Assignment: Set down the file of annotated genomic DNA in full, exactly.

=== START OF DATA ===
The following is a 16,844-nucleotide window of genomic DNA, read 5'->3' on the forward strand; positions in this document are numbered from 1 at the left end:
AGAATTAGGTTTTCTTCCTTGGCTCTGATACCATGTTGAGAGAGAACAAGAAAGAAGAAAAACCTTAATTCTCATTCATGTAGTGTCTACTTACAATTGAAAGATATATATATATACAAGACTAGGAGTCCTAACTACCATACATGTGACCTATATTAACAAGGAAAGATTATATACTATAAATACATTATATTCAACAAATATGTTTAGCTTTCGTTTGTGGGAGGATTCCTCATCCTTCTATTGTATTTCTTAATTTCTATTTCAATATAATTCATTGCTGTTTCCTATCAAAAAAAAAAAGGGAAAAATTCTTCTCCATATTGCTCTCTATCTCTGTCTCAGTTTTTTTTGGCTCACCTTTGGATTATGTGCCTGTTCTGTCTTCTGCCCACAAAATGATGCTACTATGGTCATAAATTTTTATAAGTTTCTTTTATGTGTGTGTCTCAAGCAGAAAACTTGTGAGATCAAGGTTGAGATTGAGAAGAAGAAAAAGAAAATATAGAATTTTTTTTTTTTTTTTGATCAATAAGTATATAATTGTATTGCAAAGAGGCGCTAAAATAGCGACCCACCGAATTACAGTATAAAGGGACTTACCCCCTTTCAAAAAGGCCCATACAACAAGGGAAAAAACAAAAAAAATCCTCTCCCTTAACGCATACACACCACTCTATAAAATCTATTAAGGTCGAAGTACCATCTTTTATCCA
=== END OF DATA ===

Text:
The following is a 16,844-nucleotide window of genomic DNA, read 5'->3' on the forward strand; positions in this document are numbered from 1 at the left end:
AGAATTAGGTTTTCTTCCTTGGCTCTGATACCATGTTGAGAGAGAACAAGAAAGAAGAAAAACCTTAATTCTCATTCATGTAGTGTCTACTTACAATTGAAAGATATATATATATACAAGACTAGGAGTCCTAACTACCATACATGTGACCTATATTAACAAGGAAAGATTATATACTATAAATACATTATATTCAACAAATATGTTTAGCTTTCGTTTGTGGGAGGATTCCTCATCCTTCTATTGTATTTCTTAATTTCTATTTCAATATAATTCATTGCTGTTTCCTATCAAAAAAAAAAAGGGAAAAATTCTTCTCCATATTGCTCTCTATCTCTGTCTCAGTTTTTTTTGGCTCACCTTTGGATTATGTGCCTGTTCTGTCTTCTGCCCACAAAATGATGCTACTATGGTCATAAATTTTTATAAGTTTCTTTTATGTGTGTGTCTCAAGCAGAAAACTTGTGAGATCAAGGTTGAGATTGAGAAGAAGAAAAAGAAAATATAGAATTTTTTTTTTTTTTTTGATCAATAAGTATATAATTGTATTGCAAAGAGGCGCTAAAATAGCGACCCACCGAATTACAGTATAAAGGGACTTACCCCCTTTCAAAAAGGCCCATACAACAAGGGAAAAAACAAAAAAAATCCTCTCCCTTAACGCATACACACCACTCTATAAAATCTATTAAGGTCGAAGTACCATCTTTTATCCA